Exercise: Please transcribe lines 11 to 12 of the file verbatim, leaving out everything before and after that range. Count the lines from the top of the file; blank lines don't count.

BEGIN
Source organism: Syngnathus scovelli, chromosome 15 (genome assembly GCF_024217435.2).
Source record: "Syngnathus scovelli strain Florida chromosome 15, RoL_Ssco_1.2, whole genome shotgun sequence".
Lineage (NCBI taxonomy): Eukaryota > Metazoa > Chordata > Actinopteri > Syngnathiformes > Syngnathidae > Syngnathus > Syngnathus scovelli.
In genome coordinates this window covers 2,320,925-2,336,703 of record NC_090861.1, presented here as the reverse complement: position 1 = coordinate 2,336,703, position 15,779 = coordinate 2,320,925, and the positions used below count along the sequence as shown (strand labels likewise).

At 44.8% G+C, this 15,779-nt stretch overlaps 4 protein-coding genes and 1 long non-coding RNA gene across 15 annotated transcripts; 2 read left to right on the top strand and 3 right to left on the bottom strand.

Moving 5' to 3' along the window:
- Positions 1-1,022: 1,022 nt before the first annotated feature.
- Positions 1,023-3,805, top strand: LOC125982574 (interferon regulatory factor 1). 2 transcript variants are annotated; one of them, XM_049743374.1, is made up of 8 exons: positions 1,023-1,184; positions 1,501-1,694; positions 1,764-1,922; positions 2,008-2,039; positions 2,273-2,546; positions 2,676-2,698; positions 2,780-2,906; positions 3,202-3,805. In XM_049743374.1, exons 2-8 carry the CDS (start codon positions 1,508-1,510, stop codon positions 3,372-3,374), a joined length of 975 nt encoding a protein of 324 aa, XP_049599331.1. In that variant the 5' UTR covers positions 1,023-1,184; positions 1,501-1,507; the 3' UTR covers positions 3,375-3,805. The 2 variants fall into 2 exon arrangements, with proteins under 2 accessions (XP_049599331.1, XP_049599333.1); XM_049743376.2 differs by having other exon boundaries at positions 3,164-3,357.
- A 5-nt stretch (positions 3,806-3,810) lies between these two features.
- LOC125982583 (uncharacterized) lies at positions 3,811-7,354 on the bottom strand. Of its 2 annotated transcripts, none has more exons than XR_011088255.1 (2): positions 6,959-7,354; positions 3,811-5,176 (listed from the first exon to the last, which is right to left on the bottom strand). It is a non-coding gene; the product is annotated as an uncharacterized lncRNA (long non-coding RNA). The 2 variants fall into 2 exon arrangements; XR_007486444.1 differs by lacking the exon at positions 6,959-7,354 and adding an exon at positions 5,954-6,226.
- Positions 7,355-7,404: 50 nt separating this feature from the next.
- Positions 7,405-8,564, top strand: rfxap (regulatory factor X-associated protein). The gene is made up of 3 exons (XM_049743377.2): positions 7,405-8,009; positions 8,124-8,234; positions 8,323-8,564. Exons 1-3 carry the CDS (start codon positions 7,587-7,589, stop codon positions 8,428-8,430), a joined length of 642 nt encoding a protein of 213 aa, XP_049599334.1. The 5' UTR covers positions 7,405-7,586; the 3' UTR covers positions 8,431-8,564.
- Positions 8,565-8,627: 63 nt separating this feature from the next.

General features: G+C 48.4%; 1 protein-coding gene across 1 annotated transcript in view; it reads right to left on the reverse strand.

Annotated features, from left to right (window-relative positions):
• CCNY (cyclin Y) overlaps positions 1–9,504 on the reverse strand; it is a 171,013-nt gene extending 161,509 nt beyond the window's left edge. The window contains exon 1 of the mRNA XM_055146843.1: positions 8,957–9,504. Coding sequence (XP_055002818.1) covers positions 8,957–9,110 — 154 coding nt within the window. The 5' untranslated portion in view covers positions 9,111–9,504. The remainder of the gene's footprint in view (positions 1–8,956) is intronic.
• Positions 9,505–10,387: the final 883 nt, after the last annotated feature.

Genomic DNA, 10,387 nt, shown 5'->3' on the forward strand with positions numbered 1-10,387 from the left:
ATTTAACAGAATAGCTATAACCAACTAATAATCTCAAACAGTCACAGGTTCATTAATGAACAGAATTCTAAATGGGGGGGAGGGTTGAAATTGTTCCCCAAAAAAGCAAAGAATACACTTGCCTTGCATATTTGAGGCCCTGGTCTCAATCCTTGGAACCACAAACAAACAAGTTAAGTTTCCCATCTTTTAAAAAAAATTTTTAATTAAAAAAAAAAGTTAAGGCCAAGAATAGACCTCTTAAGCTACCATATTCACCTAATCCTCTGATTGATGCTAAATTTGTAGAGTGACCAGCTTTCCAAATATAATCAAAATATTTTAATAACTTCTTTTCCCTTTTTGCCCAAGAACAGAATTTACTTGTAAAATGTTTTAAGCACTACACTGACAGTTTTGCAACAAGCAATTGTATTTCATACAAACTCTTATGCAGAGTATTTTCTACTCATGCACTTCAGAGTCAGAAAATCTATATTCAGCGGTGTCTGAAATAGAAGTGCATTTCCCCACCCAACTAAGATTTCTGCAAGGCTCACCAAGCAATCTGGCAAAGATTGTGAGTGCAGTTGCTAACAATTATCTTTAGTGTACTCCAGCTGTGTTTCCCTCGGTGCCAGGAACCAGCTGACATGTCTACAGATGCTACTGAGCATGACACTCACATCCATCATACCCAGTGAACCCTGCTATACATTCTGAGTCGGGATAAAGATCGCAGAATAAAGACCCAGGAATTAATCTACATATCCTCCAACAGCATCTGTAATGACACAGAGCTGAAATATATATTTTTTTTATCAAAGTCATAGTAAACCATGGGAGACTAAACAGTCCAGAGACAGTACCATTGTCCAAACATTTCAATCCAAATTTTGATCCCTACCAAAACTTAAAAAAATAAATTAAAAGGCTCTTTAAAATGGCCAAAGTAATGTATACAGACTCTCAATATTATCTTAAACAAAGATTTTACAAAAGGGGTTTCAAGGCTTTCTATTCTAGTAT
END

- Positions 7,355-7,404: 50 nt separating this feature from the next.
- Positions 7,405-8,564, top strand: rfxap (regulatory factor X-associated protein). The gene is made up of 3 exons (XM_049743377.2): positions 7,405-8,009; positions 8,124-8,234; positions 8,323-8,564. Exons 1-3 carry the CDS (start codon positions 7,587-7,589, stop codon positions 8,428-8,430), a joined length of 642 nt encoding a protein of 213 aa, XP_049599334.1. The 5' UTR covers positions 7,405-7,586; the 3' UTR covers positions 8,431-8,564.